Bullish sentiment, expectations that stock prices will rise over the next six months, rose 7.0 percentage points to 50.9% in the latest AAII Sentiment Survey. This is the highest level of optimism since August 13, 2009. The historical average is 39%.
Neutral sentiment, expectations that stock prices will remain essentially flat, rose 0.3 percentage points to 24.9%. The historical average is 31%. Neutral sentiment has been below its historical average for 10 out of the last 11 weeks.
Bearish sentiment, expectations that stock prices will fall over the next six months, fell 7.4 percentage points to 24.3%. This is the lowest level of pessimism since December 31, 2009.
This was the third consecutive week that bullish sentiment has made a big increase. Since falling to 20.7% on August 26, bullish sentiment has rebounded by approximately 30 percentage points. At the same time, bearish sentiment has plunged by approximately 25 percentage points.
Two factors are at play. The first is the market’s recent rebound. The rise in stock prices is giving some investors hope that a short-term bottom in the market has been formed. The second is the reduction in chatter about potential deflation and a double-dip recession. Though the economic data has not been great, it has been good enough to give some assurance that recovery is continuing.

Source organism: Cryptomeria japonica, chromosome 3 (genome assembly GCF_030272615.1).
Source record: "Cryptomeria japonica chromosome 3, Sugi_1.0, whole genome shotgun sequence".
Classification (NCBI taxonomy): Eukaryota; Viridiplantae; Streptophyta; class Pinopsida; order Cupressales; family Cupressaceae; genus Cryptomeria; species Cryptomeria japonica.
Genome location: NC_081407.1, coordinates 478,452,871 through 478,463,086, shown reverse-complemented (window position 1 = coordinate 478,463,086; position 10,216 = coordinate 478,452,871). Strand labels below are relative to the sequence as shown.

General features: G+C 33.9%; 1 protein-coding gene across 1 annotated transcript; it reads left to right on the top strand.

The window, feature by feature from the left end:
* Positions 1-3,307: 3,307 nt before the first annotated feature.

Nonetheless, individual investors’ confidence in the market remains fragile. Should stock prices begin to weaken again or the economic data disappoint, bearish sentiment could rise.
This week’s special question asked AAII members about whether stocks now offer more long-term reward or risk. Though the majority of respondents thought stocks will provide more reward over the long term, many expressed concern that the level of risk is still too high. Uncertainty about the November election was expressed as a common theme affecting outlooks.
Here is a sample of the responses:
- "There is more potential reward. Stocks are selling at historically low multiples. Growth stocks are priced like value stocks."
- "I believe that stocks are a better option at this time. There is still a fair amount of risk in fixed income, either from inflation or interest rate increases."
- "I think the upcoming election will be a major factor in the long term."
- "There are too many political events occurring during the next six months to be sure."
- "There is still risk until we get improvement in the jobs numbers."
This week's AAII Sentiment Survey Results:
- Bullish: 50.9%, up 7.0 percentage points
- Neutral: 24.9%, up 0.3 percentage points
- Bearish: 24.3%, down 7.4 percentage points
- Bullish: 39%
- Neutral: 31%
- Bearish: 30%